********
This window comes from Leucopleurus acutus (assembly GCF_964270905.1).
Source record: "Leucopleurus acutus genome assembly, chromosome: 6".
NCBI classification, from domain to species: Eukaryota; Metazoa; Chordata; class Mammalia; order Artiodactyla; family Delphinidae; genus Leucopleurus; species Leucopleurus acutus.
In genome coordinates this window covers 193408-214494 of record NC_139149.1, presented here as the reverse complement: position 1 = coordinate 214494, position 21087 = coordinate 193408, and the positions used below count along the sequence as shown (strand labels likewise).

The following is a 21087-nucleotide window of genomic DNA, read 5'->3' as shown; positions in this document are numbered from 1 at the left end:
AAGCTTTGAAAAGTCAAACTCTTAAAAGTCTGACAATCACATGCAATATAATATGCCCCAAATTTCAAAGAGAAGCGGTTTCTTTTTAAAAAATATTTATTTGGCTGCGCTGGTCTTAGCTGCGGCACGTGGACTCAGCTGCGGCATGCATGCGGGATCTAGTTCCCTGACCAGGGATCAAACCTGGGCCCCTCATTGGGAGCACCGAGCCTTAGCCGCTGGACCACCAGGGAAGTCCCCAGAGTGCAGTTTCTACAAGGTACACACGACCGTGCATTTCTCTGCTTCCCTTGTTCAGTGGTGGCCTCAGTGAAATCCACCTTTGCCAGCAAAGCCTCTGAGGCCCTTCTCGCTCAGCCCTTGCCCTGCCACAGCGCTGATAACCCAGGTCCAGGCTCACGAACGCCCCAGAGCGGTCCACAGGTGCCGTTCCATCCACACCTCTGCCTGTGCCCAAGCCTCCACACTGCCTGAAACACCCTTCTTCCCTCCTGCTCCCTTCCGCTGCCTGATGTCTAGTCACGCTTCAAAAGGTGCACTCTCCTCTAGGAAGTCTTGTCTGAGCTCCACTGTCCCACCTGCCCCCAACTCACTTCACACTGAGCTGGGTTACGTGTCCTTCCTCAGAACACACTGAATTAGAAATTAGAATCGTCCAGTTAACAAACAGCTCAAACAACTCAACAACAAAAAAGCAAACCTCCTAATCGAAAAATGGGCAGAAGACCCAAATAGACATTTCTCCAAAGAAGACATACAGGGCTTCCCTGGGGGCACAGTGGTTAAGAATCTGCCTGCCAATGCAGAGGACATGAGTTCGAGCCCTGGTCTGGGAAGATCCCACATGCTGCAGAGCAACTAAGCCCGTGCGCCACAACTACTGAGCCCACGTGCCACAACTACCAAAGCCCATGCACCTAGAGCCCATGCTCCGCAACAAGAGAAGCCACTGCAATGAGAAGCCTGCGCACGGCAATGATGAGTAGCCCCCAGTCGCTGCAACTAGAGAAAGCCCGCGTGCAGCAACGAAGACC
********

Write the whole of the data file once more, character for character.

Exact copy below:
This window comes from Leucopleurus acutus (assembly GCF_964270905.1).
Source record: "Leucopleurus acutus genome assembly, chromosome: 6".
NCBI classification, from domain to species: Eukaryota; Metazoa; Chordata; class Mammalia; order Artiodactyla; family Delphinidae; genus Leucopleurus; species Leucopleurus acutus.
In genome coordinates this window covers 193408-214494 of record NC_139149.1, presented here as the reverse complement: position 1 = coordinate 214494, position 21087 = coordinate 193408, and the positions used below count along the sequence as shown (strand labels likewise).

The following is a 21087-nucleotide window of genomic DNA, read 5'->3' as shown; positions in this document are numbered from 1 at the left end:
AAGCTTTGAAAAGTCAAACTCTTAAAAGTCTGACAATCACATGCAATATAATATGCCCCAAATTTCAAAGAGAAGCGGTTTCTTTTTAAAAAATATTTATTTGGCTGCGCTGGTCTTAGCTGCGGCACGTGGACTCAGCTGCGGCATGCATGCGGGATCTAGTTCCCTGACCAGGGATCAAACCTGGGCCCCTCATTGGGAGCACCGAGCCTTAGCCGCTGGACCACCAGGGAAGTCCCCAGAGTGCAGTTTCTACAAGGTACACACGACCGTGCATTTCTCTGCTTCCCTTGTTCAGTGGTGGCCTCAGTGAAATCCACCTTTGCCAGCAAAGCCTCTGAGGCCCTTCTCGCTCAGCCCTTGCCCTGCCACAGCGCTGATAACCCAGGTCCAGGCTCACGAACGCCCCAGAGCGGTCCACAGGTGCCGTTCCATCCACACCTCTGCCTGTGCCCAAGCCTCCACACTGCCTGAAACACCCTTCTTCCCTCCTGCTCCCTTCCGCTGCCTGATGTCTAGTCACGCTTCAAAAGGTGCACTCTCCTCTAGGAAGTCTTGTCTGAGCTCCACTGTCCCACCTGCCCCCAACTCACTTCACACTGAGCTGGGTTACGTGTCCTTCCTCAGAACACACTGAATTAGAAATTAGAATCGTCCAGTTAACAAACAGCTCAAACAACTCAACAACAAAAAAGCAAACCTCCTAATCGAAAAATGGGCAGAAGACCCAAATAGACATTTCTCCAAAGAAGACATACAGGGCTTCCCTGGGGGCACAGTGGTTAAGAATCTGCCTGCCAATGCAGAGGACATGAGTTCGAGCCCTGGTCTGGGAAGATCCCACATGCTGCAGAGCAACTAAGCCCGTGCGCCACAACTACTGAGCCCACGTGCCACAACTACCAAAGCCCATGCACCTAGAGCCCATGCTCCGCAACAAGAGAAGCCACTGCAATGAGAAGCCTGCGCACGGCAATGATGAGTAGCCCCCAGTCGCTGCAACTAGAGAAAGCCCGCGTGCAGCAACGAAGACC